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Mr. Goldman will definitely be missed. His writing had a unique element to it, weaving in the history of the game with present events. He also seemed to be genuinely receptive to readers of the site, which is one of the qualities that I have appreciated from most of the BP writers (and all of the current staff).
It seems like Bleacher Report has been trying to become more of a legitimate sports news source, what with the hiring of King Kaufman and more experienced writers for the various sports. The hiring of Steven is another step in that direction, and I hope they do well.
As far as writers leaving, it's true BP has lost some tremendously talented people (Steven, Marc Normandin, Joe Sheehan, Christina Kahrl). However, it doesn't seem so strange to me that some would leave to go to other outlets. Think about it: Tim Kurkjian, Buster Olney, Peter Gammons, and Jon Heyman are just a few prominent baseball writers who have jumped from one outlet to another.
The more important thing to me is that BP has continued to bring on talented writers in one role or another, including Mike Petriello, Jonathan Bernhardt, Larry Granillo, and a few others. It's great that the site is continuing to keep an eye out for talent, even when other talent is moving on to other opportunities.
My experience and reaction may be colored slightly by my job (I'm a defense attorney who does some product liability work). But, here goes...
Let's start with the idea that the whole basis for Ryan Braun's potential suspension was this positive test. The results of the test are, presumably, the reason why action was taken and why he was issued a 50 game suspension. So, the results of the test are the primary factor here, the primary evidence.
If that's the case, the way in which the evidence was drawn, evaluated, and kept are important issues. If any of those steps are done incorrectly, then there is a problem with the evidence that is the central factor in the case.
Then, it turns out that there was a problem, a chain of custody issue. There was a problem with the way in which this very important evidence was handled.
In that way, this doesn't seem like so much of a "technicality" or a "loophole." It goes to the heart of the entire case, and the care in which the process was undertaken.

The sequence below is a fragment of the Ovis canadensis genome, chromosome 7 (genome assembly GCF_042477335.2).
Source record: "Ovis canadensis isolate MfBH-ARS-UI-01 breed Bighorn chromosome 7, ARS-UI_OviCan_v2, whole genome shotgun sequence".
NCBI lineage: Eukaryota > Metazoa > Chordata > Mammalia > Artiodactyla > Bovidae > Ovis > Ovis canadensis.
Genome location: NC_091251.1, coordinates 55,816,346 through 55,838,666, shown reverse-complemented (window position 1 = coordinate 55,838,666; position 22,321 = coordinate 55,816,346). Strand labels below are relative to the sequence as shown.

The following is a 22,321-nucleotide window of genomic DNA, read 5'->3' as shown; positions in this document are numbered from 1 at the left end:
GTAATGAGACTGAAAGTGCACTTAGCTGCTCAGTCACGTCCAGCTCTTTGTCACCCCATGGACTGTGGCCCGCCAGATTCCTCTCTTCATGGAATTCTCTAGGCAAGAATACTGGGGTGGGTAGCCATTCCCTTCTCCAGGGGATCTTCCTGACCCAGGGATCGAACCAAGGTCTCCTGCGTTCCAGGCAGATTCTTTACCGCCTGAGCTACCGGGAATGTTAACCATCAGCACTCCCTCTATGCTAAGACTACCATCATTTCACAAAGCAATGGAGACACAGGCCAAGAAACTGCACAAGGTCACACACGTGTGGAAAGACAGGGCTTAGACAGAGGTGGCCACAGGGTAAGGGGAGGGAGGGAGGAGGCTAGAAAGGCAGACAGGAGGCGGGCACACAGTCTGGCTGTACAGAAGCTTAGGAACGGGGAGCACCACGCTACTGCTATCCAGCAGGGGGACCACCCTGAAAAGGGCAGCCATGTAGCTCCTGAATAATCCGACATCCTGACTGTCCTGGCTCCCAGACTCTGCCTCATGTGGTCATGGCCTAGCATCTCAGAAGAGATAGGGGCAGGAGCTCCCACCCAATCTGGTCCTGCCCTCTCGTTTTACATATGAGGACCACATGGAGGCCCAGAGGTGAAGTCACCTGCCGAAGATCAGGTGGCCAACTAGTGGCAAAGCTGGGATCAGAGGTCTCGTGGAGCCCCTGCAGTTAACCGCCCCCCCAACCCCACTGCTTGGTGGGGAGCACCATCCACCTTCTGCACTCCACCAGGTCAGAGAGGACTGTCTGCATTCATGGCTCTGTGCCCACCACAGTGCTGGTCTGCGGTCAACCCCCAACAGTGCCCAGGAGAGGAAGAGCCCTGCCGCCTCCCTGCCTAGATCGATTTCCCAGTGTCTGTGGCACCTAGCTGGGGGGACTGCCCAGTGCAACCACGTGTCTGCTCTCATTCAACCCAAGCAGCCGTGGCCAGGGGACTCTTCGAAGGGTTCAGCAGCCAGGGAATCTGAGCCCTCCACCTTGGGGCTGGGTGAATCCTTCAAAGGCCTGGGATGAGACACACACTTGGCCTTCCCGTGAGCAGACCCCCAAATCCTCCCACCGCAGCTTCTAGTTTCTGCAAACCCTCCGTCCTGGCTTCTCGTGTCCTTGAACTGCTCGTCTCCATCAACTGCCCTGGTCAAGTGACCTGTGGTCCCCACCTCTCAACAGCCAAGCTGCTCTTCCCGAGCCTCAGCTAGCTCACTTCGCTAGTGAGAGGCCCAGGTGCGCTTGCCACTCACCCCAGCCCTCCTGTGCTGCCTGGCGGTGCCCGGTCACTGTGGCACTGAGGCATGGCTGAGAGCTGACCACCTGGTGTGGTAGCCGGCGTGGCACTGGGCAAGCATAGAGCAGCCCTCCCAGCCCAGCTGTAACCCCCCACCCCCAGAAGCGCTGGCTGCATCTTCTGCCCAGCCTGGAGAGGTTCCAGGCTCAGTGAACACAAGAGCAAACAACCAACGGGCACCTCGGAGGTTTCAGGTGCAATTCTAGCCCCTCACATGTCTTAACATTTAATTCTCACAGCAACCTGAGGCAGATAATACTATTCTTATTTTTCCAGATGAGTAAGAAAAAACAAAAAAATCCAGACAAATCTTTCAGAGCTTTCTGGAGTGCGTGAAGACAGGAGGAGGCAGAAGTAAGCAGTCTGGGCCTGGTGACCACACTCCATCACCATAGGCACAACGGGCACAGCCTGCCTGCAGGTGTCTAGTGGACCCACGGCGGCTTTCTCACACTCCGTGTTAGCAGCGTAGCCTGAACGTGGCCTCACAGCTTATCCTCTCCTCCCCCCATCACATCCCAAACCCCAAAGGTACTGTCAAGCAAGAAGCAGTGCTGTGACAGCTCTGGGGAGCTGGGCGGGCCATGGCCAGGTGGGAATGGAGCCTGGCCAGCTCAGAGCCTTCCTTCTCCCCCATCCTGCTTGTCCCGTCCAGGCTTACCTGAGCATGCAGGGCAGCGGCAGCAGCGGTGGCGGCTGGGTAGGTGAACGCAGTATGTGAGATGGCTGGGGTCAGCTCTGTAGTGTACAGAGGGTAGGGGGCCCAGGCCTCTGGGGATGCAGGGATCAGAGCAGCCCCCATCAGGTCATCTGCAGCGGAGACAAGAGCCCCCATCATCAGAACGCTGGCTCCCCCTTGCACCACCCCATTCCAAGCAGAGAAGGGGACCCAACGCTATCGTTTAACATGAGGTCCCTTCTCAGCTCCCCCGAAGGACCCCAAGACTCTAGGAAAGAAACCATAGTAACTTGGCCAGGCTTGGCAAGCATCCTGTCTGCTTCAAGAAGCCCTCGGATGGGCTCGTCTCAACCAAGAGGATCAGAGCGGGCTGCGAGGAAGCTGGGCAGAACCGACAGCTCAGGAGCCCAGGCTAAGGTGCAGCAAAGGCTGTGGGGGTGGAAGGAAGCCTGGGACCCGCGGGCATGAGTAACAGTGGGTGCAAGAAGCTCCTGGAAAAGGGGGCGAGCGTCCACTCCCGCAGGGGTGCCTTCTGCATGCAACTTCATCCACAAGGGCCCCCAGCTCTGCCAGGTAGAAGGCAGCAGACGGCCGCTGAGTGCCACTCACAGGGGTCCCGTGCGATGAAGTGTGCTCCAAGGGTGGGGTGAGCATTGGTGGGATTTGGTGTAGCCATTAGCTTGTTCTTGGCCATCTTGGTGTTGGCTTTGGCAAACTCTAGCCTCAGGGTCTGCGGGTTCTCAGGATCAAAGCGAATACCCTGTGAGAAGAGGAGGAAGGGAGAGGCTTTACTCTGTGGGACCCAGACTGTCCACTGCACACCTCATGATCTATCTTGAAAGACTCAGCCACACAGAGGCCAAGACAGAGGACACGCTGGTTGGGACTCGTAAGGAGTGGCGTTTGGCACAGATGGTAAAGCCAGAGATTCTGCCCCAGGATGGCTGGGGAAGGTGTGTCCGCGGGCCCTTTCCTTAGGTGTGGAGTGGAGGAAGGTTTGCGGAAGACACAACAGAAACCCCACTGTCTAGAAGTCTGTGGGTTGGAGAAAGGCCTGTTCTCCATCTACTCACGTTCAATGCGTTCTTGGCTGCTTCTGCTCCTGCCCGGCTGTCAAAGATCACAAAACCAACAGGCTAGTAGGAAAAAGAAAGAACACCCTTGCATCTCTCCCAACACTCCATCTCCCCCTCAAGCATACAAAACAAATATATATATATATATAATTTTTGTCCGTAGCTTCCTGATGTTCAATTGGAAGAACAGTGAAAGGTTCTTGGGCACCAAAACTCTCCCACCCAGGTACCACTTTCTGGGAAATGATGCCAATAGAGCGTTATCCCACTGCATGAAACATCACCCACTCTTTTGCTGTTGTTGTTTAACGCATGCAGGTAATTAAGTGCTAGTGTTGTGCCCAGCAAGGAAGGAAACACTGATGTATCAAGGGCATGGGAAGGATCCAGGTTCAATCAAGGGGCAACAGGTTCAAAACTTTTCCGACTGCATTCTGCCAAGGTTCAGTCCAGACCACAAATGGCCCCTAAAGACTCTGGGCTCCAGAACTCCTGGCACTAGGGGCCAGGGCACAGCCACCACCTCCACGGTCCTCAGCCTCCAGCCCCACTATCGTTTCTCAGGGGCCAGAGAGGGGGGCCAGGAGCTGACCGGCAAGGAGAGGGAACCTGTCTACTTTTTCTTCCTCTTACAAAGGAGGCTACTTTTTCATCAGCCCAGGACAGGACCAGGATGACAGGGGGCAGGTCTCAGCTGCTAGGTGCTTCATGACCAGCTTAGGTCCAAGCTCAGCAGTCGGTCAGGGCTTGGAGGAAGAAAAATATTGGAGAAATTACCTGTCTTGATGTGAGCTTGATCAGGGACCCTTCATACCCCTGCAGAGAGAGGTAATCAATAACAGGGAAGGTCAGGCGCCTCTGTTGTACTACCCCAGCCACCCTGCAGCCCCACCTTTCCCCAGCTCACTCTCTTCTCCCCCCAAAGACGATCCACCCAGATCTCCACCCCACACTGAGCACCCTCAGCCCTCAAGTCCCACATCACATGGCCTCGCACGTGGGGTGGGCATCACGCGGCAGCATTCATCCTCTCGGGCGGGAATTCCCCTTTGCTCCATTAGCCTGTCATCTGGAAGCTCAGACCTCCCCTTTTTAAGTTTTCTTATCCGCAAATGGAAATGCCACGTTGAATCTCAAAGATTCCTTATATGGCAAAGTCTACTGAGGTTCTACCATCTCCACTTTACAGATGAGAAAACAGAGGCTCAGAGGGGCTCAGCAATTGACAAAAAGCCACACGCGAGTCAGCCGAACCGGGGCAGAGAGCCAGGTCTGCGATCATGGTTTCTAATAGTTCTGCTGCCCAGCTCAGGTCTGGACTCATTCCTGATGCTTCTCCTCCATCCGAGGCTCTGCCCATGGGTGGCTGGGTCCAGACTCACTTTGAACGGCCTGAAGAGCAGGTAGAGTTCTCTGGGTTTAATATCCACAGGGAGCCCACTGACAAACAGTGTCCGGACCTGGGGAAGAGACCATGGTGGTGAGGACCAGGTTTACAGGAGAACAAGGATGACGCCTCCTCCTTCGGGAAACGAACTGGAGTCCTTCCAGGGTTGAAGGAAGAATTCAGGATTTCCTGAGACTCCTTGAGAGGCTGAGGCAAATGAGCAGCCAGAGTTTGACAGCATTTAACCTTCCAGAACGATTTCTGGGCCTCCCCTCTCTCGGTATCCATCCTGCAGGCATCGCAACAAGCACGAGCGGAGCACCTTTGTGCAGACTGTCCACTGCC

Again, this all may be colored by my work experience. In my world (product liability defense), chain of custody is a huge issue. You look for chain of custody forms from other parties all the time, and if chain of custody is not properly documented or preserved, then it changes the whole complexion of the case.
"I just hope the Posada HOF discussions die soon and never are revived. Very good player. Can't even carry the bags for HOFers."
I'm not sure if "can't even carry the bags for HOFers" is accurate, and would point you to Jay Jaffe's discussion. My sense from looking at it was that Posada was a very good player who didn't quite reach the HOF standard. Not a Hall of Famer, but definitely someone who could "carry the bags for HOFers."
That said, I'll freely admit Posada was one of my favorite players ever, and I'm likely not the best person to rationally discuss his HOF case.
Wasn't Heyman the Yankees beat reporter for Newsday for most of the 80s and 90s? If that's the case, how many times did he actually see Morris pitch? Would it have been more often than the casual fan or stathead?
You could talk about the Houston Astros rotation of the mid-to-late 70s, what with J.R. Richard (mentioned earlier by kdbart) and Don Wilson (who I believe died of accidental carbon monoxide poisoning).
I'm having the same problem as roarke and randolph3030. I tried signing out and going back in, but it didn't work.
All I'll say is my own personal "scariest thing" was when a drunk driver crossed over the center line and hit my wife and I, head-on. It was a terrible experience with a long recovery, and it's a story I always tell to warn people of the dangers of drunk driving: my wife and I were sober, obeying the speed limit, and we still were almost killed. I shudder to think what would have happened if we weren't in such a safe vehicle.
@hypryvpr (for some reason I can't reply to your comment directly)
I don't think there's any way these college pitchers could say anything to their managers. If they ask out of a game after a certain amount of pitches, all of a sudden there would be red flags about "toughness" and scouts questioning their makeup.
For college athletes, it's just not worth it to them to question the manager. The person in the best position to avoid these 150+ pitch outings is the manager, and as we've seen there are a few who just don't care.
Very nice job with these new columns - Corey's medical training really comes through, and I like learning about the medical details.
Ah, I remember the Hensley Meulens days with the Yankees. I was a kid growing up in CT, and it was around the same time when the Red Sox had a AA affiliate in New Britain. I grew up in the greater Hartford area, so my dad and I used to go see the games when the Yankees AA team (with Meulens) played against New Britain.
I was hoping he would move up the ladder and be part of the lineup with Mattingly, but obviously that never happened.
Sorry, I'd rather have Dunn at 4/56.
Thanks for the interview. I grew up reading Mr. O'Connell's writing in the Hartford Courant, and his Sunday weekly wrap-up column was one of my favorite things to read during baseball season.